An interesting look at emerging adulthood in today’s society.
Our brains are not only being high-jacked by fats, sugars, and salts, but also technology.
Character, especially in political dialogue, is both a moral and a mental exercise. An article by one of my favorite columnists.
Yesterday, I listed my top five theological books of the summer. Today, I list my top five that do not fall under that category.
1) Branded Nation by James Twitchell. This book explores the marketing practices of what is commonly conceived as the cultural institutions – churches, colleges and universities, and museums. Twitchell believes that the practice of marketing and branding is unavoidable in the United States today and the cultural institutions that we have thought to exist above marketing are actually adopting the very techniques that businesses have been using. I had a difficult time putting this book down. There may be a little bias in this selection – I was in New York City at the time I was reading about the marketing of museums. Twitchell focuses on Museum Mile for most of that chapter and I was able to see it all firsthand.
2) The Chosen by Chaim Potok. A story about two Jewish boys (one Orthodox and one Reformed) and their fathers and the struggle and search for identity out of this religious and social upbringing.
3) The Audacity of Hope by Barack Obama. An insider’s look at the life of our current president. But it’s much more than that – I feel like I garnered loads of information regarding the history and practices of Congress.
4) The Perks of Being a Wallflower by Stephen Chbosky. I admit, I read this one a few years ago for a class. But when a friend told me this was her favorite book, I decided to read it again. And I enjoyed it more this time around. An adolescent named Charlie writes letters to an unknown friend, chronicling his transition into high school and his search for an identity.
5) High Fidelity by Nick Hornby. A novel about a middle-aged man who finds himself in a life that he never expected. Another book in which the main character is in search of his identity, only this time, it’s not during adolescence. A good reminder that our idealistic notions of what life is to hold seldom come to fruition and yet, there is still meaning and joy to be had in the messiness of real life.
Amidst my summer travels and in part because I only held a part-time job while in Denver, I was able to read a number of books this summer. Today, I will share with you my favorite theological or church-related books. Tomorrow, I will share with you my top five of all the books that do not fall under today’s category.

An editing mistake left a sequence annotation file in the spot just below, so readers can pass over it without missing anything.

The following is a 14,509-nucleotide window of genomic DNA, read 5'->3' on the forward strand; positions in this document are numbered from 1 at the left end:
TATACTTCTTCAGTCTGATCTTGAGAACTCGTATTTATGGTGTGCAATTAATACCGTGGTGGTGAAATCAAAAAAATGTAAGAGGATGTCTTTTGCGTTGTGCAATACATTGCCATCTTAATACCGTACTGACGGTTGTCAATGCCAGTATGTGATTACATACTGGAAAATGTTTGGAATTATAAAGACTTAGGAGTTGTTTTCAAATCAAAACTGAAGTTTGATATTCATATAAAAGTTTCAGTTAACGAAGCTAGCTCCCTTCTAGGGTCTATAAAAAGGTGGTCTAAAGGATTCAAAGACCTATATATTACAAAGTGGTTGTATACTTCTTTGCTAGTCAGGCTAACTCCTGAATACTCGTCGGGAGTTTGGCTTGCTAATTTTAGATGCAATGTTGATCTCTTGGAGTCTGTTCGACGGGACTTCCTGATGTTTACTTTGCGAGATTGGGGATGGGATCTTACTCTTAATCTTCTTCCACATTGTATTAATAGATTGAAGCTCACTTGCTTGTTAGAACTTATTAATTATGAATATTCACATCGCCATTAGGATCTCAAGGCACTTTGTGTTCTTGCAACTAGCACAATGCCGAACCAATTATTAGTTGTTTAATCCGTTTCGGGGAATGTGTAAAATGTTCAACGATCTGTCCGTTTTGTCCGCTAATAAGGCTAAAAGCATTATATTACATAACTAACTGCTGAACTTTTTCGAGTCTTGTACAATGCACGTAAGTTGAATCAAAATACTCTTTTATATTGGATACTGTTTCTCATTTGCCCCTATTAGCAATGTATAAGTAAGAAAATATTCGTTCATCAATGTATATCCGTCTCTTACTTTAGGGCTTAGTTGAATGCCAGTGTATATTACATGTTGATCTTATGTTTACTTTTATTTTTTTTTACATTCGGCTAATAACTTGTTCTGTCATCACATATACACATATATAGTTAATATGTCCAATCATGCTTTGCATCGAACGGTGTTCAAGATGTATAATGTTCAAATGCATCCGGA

1) Evangelical Theology by Karl Barth. A great introduction to Barth’s thought. More impressive to me, however, was some of the guidelines he provided to those who are engaged with the task of theology.
2) Prayer by Karl Barth. Barth was not an armchair theologian by any means. Rather, he was a pastor through and through. His pastoral heart bleeds through the pages of this short book as one gets a glimpse of Barth’s own spirituality. This volume is supplemented by three articles from Barth scholars which I also found very insightful.
3) Living the Sabbath by Norman Wirzba. I really do not know how this book fell all the way to number three, but it did. Nevertheless, a wonderful book talking about the themes of rest, delight, and rhythm in relation to the practice of the Sabbath. Written with a very practical, ethical bent. I will return to this book many times in the years to come.
4) Missional Map-Making by Alan Roxbaugh. A part of the Leadership Network series, this book shows the current state of the church in relation to our culture today and the challenges it brings. Although it touches on practical implications or practices at the end of the book, I was left wanting more direction on what to do with the picture that Roxbaugh so wonderfully portrayed.
5) Thinking Theologically by Ronald J. Allen. A very short but insightful look into the preaching emphases of different traditions in Christianity, also including an examination of different strands of Christianity that may overlap with the faith traditions. This book has helped me immensely in clarifying what my purpose in preaching is.
Greetings friends! Hope you have had a wonderful summer. It’s time for school to begin again and hopefully this year, more consistent blogging from me also. Over to the right, I have updated two of my pages – Course Reading and Fall ’10 Classes. I will begin my second year at Denver Seminary on Monday.